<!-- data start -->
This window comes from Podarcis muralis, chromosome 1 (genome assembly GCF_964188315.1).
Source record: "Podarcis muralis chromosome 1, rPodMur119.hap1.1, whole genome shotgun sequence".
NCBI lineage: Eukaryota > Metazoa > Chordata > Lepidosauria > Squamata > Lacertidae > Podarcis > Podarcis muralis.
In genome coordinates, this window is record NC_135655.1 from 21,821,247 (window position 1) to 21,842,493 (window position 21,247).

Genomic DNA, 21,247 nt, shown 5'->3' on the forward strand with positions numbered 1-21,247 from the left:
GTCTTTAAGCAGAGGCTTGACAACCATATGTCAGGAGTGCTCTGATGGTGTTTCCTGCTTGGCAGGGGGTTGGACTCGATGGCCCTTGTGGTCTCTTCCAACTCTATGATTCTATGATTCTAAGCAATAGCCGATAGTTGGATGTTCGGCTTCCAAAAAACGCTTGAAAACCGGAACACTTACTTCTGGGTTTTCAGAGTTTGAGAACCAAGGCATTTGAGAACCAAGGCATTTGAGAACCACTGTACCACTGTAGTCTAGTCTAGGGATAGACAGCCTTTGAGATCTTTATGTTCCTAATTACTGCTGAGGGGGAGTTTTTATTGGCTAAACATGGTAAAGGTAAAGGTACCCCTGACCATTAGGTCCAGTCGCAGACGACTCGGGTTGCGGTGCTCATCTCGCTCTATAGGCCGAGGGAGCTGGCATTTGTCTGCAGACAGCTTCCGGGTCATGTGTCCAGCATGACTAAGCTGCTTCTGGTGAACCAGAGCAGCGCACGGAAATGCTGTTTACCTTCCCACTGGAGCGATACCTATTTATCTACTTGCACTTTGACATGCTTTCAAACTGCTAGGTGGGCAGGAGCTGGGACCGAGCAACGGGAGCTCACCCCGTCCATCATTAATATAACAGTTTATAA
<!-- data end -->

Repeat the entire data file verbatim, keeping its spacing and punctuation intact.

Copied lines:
This window comes from Podarcis muralis, chromosome 1 (genome assembly GCF_964188315.1).
Source record: "Podarcis muralis chromosome 1, rPodMur119.hap1.1, whole genome shotgun sequence".
NCBI lineage: Eukaryota > Metazoa > Chordata > Lepidosauria > Squamata > Lacertidae > Podarcis > Podarcis muralis.
In genome coordinates, this window is record NC_135655.1 from 21,821,247 (window position 1) to 21,842,493 (window position 21,247).

Genomic DNA, 21,247 nt, shown 5'->3' on the forward strand with positions numbered 1-21,247 from the left:
GTCTTTAAGCAGAGGCTTGACAACCATATGTCAGGAGTGCTCTGATGGTGTTTCCTGCTTGGCAGGGGGTTGGACTCGATGGCCCTTGTGGTCTCTTCCAACTCTATGATTCTATGATTCTAAGCAATAGCCGATAGTTGGATGTTCGGCTTCCAAAAAACGCTTGAAAACCGGAACACTTACTTCTGGGTTTTCAGAGTTTGAGAACCAAGGCATTTGAGAACCAAGGCATTTGAGAACCACTGTACCACTGTAGTCTAGTCTAGGGATAGACAGCCTTTGAGATCTTTATGTTCCTAATTACTGCTGAGGGGGAGTTTTTATTGGCTAAACATGGTAAAGGTAAAGGTACCCCTGACCATTAGGTCCAGTCGCAGACGACTCGGGTTGCGGTGCTCATCTCGCTCTATAGGCCGAGGGAGCTGGCATTTGTCTGCAGACAGCTTCCGGGTCATGTGTCCAGCATGACTAAGCTGCTTCTGGTGAACCAGAGCAGCGCACGGAAATGCTGTTTACCTTCCCACTGGAGCGATACCTATTTATCTACTTGCACTTTGACATGCTTTCAAACTGCTAGGTGGGCAGGAGCTGGGACCGAGCAACGGGAGCTCACCCCGTCCATCATTAATATAACAGTTTATAA